Direct digital manufacturing (aka rapid manufacturing) is improving the productivity and profitability of companies around the globe. In the coming years, it will be as commonplace as molding, casting and machining. The companies that are profiting from it now are the ones that are open to change and willing to break from convention.
Stratasys is an organization that touts direct digital manufacturing (DDM), and yet, within our own company we were resisting changes to established manufacturing processes. Sure, we had fully embraced our own technology for prototyping, but its limited use to manufacture parts for our new machines was frustrating. We were not practicing what we preached.
It should not have come as a surprise. To some degree, every company struggles with change. While vital to progressive and aggressive companies, change can be difficult to facilitate. It seems that resistance to change grows along with the required effort or the perceived risk level. Add an aggressive deadline and no margin for error to the mix and the attitude becomes “If it ain’t broke, don’t fix it.” Without intervention, current practices can become standard processes that seem to be carved in stone.
The solution to this dilemma was to change the mindset by taking action. For a recently released machine the design team was required to identify at least a few parts that could benefit from DDM and then apply it. The support of management diminished the risk of breaking from status quo while rewarding positive change. This tactic allowed designers and engineers to experience the benefits and possibilities of DDM. They saw sharp reductions in tooling costs, design constraints and manufacturing lead times.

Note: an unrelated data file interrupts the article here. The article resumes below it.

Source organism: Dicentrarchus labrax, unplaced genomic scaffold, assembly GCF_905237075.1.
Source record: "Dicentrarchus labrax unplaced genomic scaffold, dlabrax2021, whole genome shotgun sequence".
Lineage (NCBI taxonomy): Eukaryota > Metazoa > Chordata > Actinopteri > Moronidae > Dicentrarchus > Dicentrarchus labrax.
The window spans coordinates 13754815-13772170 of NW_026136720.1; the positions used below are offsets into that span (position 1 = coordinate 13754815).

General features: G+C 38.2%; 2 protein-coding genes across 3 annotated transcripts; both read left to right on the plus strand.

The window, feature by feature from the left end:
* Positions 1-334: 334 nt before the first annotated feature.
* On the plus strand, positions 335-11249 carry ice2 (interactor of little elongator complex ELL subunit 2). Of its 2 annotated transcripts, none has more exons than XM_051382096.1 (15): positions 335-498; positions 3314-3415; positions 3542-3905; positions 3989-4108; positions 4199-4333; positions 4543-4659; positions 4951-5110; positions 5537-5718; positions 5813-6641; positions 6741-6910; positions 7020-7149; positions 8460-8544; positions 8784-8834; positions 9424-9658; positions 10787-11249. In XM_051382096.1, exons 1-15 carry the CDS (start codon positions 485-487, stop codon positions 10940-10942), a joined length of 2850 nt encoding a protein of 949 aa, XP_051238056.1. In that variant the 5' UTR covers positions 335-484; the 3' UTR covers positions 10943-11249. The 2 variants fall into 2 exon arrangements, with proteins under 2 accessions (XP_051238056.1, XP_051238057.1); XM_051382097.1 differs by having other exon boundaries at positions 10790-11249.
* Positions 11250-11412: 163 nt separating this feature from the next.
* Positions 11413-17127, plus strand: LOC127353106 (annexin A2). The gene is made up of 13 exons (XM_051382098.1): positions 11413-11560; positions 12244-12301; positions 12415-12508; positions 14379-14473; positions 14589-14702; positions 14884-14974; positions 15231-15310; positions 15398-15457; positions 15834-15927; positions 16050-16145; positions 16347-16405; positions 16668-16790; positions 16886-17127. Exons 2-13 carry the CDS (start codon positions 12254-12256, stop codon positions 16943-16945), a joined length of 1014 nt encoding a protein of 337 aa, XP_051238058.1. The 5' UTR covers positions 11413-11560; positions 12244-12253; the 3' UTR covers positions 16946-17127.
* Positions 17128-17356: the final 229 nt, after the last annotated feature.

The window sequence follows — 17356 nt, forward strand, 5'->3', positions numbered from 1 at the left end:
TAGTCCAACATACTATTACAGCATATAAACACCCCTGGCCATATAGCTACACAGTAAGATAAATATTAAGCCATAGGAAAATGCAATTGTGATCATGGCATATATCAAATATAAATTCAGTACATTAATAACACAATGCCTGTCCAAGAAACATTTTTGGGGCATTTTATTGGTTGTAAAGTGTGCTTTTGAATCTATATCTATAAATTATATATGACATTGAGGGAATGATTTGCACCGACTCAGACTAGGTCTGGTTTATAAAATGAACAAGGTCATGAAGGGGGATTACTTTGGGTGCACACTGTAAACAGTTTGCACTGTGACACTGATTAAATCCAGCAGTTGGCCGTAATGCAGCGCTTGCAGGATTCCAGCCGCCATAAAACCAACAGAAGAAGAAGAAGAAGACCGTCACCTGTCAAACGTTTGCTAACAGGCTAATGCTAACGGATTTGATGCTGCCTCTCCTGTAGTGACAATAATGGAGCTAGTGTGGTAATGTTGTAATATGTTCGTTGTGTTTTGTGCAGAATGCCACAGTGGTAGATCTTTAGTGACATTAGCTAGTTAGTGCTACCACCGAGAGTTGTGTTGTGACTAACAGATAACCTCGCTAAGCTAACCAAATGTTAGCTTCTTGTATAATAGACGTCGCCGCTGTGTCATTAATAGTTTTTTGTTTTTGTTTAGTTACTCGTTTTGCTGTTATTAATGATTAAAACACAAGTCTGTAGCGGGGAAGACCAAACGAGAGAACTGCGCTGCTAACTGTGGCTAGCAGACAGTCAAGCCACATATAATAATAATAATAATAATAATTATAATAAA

Our breakthrough came during the design of the recently announced FDM 900mc. As the machine began to take shape, there was a revelation among our engineers — a realization that DDM isn’t just for our customers, but it is a practical and powerful solution for our design and manufacturing teams as well. The change in attitude was palpable. Designers and engineers that were skeptical became enthusiastic. At the start of the program, the engineering team earmarked only three components for DDM. By the time the first machine shipped, it included 32 production parts built via DDM.
The first to embrace DDM was the industrial design team. When told that they could shape the machine and its components without consideration of manufacturing constraints or availability
of off-the-shelf items, creativity was unleashed and great ideas sprang up.
Not to be outdone, mechanical engineering quickly followed suit. Leveraging the freedom of design, engineering created components that would have been impractical due to tooling cost. In more than one instance, the final design would have been impossible to manufacture without DDM. Rather than designing for manufacturability, all efforts were dedicated to optimization. The team was free to implement the best ideas instead of what was traditionally considered the most practical. They also had more time to perfect the designs since machining and tooling were removed from the timeline. In a few instances, the rapid response capability turned last minute problems into easy fixes.
It is regrettable that words cannot convey the enthusiasm and excitement that are now a part of any DDM conversation among the design team. It is unfortunate that the sweeping changes to long-standing practices are difficult to quantify. There were numerous benefits realized in design, engineering and manufacturing, but many of them were immeasurable. Collectively, the benefits of DDM were much greater than the roughly $200,000 saved by eliminating tooling and machining.
This was a tremendous learning experience. The design team learned the value of direct digital manufacturing and has been reminded of the benefits of change. Management realized that change might not occur without intervention and encouragement. Most importantly, we discovered that resistance to change may be the biggest obstacle to the adoption of direct digital manufacturing.